I've seen a lot of photos pop up on social media from my friends and family participating in a black and white photo challenge. And while I encourage all people to be creative and especially jump into making images, there are some images that, to be honest, aren't very good.
This can be for a variety of reasons, sometimes the exposure is bad, sometimes it blurry and sometimes the composition isn't that compelling. Converting a color image to black and white, won't make a bad image, better. It will just make a bad image black and white.
There is a tendency to think that making an image black and white, that it makes it artistic or moody. And while this can be the case, arbitrarily making an image black and white without thinking about the subject matter isn't going to make a great image. In fact, it could make an otherwise decent image, worse.
Here are some tips to decide whether to make it black and white or not:
1. If color plays no importance for the strength of the image, it should be in black and white. If color doesn't matter, then perhaps color is just a distraction. If the goal of an image is to tell a story, is the color enhancing that story or does it take away from what you're trying to communicate or convey?
2. A black and white image sometimes portrays emotions better over a color one. If you are shooting an image with a clear face in it, sometimes its better to go black and white. This will eliminate visual distractions from the image and help the viewer connect with the emotion of the image.
3. A stronger tonal contrast sets itself up well for a black and white image. It allows you to fill in the rest of the blanks with your mind. When your brain has less information (like color) to process, there is more clarity and room for your mind to process the subtleties and mysteries of the image.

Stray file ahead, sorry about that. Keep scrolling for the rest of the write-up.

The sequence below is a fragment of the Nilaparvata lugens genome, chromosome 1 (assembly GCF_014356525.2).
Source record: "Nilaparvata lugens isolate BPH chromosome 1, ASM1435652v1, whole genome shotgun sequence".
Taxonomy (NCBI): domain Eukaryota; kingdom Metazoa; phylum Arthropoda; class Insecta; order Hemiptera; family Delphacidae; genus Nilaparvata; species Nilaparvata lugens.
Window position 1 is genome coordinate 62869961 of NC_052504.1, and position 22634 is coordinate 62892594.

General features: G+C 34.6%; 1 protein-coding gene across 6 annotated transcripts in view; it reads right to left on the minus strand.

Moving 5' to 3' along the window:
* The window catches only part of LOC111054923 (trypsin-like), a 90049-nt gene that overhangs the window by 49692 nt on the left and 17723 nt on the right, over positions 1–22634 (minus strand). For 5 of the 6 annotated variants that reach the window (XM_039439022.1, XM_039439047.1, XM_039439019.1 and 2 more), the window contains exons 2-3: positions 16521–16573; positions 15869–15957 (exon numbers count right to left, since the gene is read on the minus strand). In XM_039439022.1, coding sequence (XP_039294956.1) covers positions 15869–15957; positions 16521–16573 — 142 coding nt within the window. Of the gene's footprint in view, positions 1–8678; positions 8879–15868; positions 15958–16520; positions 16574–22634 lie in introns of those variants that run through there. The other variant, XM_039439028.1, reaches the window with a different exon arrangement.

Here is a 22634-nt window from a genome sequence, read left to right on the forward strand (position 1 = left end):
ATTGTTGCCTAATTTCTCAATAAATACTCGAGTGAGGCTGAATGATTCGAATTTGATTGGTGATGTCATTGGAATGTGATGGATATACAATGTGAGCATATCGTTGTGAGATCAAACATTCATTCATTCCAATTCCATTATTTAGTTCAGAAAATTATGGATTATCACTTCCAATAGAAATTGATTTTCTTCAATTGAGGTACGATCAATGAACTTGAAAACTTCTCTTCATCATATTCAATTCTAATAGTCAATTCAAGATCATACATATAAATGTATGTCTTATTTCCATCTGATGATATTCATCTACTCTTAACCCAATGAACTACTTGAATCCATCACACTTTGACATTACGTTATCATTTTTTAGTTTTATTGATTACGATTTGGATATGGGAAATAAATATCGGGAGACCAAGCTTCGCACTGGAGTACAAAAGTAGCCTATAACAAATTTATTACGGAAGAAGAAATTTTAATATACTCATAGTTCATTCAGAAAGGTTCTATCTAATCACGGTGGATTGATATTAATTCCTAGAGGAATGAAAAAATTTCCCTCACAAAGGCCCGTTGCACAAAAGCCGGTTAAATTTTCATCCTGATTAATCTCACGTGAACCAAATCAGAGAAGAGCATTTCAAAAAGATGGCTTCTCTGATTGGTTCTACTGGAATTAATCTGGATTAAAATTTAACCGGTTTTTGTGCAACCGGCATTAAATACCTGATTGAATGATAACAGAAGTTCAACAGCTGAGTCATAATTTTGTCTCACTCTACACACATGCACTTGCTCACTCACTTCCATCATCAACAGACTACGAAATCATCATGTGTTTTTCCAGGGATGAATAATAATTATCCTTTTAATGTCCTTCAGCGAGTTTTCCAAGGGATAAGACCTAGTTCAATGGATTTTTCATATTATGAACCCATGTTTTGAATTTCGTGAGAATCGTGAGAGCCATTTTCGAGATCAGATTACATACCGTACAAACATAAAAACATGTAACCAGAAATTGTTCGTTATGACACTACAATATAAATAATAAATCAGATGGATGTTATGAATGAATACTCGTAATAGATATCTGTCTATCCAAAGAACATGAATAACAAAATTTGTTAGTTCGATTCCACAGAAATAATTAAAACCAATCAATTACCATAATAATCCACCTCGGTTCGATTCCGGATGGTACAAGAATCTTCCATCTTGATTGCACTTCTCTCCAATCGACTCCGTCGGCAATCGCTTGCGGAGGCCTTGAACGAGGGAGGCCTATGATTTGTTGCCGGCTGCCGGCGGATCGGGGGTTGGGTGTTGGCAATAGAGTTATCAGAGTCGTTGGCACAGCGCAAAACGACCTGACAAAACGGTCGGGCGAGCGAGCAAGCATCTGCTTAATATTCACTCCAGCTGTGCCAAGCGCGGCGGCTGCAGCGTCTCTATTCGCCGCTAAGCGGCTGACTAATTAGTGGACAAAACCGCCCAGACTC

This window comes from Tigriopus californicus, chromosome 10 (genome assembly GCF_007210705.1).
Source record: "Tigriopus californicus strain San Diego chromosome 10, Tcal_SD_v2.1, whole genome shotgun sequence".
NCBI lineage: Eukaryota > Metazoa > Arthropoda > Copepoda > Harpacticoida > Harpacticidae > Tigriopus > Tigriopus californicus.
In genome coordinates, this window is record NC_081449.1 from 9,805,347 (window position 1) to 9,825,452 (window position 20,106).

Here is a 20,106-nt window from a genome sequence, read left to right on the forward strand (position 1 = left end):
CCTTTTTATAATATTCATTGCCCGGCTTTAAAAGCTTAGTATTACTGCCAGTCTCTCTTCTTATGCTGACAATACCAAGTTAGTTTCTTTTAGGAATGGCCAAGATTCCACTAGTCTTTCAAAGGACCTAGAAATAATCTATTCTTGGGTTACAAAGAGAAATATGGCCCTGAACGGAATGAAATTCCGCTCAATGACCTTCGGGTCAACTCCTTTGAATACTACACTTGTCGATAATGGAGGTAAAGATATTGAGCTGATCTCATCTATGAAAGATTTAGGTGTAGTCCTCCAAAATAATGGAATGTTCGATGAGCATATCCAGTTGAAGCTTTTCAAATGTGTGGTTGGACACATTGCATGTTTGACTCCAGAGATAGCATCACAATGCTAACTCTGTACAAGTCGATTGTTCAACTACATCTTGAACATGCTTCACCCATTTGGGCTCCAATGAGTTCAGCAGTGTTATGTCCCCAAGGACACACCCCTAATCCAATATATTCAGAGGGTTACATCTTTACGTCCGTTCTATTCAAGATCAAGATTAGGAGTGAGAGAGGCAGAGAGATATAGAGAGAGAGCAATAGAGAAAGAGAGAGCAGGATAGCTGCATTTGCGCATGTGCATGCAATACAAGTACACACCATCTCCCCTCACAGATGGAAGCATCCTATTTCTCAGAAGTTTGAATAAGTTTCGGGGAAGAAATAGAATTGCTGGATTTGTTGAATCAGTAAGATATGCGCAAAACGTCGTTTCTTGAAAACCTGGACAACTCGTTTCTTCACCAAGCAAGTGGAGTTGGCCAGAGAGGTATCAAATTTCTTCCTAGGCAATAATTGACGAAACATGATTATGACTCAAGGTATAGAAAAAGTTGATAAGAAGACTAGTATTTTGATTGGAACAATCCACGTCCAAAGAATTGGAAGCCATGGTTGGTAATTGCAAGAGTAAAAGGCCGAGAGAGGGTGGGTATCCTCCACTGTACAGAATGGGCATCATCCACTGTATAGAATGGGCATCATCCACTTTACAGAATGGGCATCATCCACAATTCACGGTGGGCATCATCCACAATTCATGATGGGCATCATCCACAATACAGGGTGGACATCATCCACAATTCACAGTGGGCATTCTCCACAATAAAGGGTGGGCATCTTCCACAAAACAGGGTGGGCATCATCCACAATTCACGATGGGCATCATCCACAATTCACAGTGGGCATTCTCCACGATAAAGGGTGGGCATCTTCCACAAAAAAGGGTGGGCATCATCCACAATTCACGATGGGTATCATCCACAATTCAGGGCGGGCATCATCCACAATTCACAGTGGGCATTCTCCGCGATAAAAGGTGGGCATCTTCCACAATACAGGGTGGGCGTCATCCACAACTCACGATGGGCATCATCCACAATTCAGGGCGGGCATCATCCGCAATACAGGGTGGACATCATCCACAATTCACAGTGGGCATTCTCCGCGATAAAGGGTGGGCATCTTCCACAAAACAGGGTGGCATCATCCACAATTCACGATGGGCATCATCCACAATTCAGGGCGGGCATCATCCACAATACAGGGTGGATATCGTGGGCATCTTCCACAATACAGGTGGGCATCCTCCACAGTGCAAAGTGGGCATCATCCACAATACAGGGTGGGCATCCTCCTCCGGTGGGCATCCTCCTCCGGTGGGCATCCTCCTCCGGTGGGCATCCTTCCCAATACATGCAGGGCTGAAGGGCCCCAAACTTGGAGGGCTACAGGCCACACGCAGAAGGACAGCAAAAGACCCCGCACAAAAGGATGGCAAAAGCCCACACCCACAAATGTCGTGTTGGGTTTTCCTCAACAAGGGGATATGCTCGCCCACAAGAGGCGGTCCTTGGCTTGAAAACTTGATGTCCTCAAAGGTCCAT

4. Color should add a point of visual interest through the image, enhancing upon what is there. The biggest question you should ask your self when you are processing an image or applying any effect is, 'WHY'. Why should this be color? Why should this be B&W? Just because you can, doesn't mean you should.
With that said, if I am taking pictures of a beautiful fall landscape, having the trees as the central focus, then it's best to leave the color in. If however, I was shooting a portrait of a lonely widow walking down the road, making that black and white might help you connect with the subject. Even if the trees were pretty and orange, your focus is the person walking down the road, you don't want the color to distract from that.
5. If the colors cannot be saved, such as strong casts, the fallback is converting it to black and white. Sometimes, I make images B&W that I've made mistakes on. On some images when you eliminate color it covers up mistakes or even things that you can't control like film grain. Sometimes it's those mistakes or imperfections are actually redeemed when converted B&W.
6. Food or other organic material will never be enhanced with Black and White. I've seen this quite a bit with Black and White challenges. People will take a photo of a delicious burger with a golden bun, fresh green lettuce, and bright red tomato and convert it to B&W. On top of it, the moist beef looks gross because it's lost all the color that we are used to seeing in the cooked meat.
I'd like to hear from you. In your opinion, what do you use to determine if a photo should be kept in color or converted to black and white?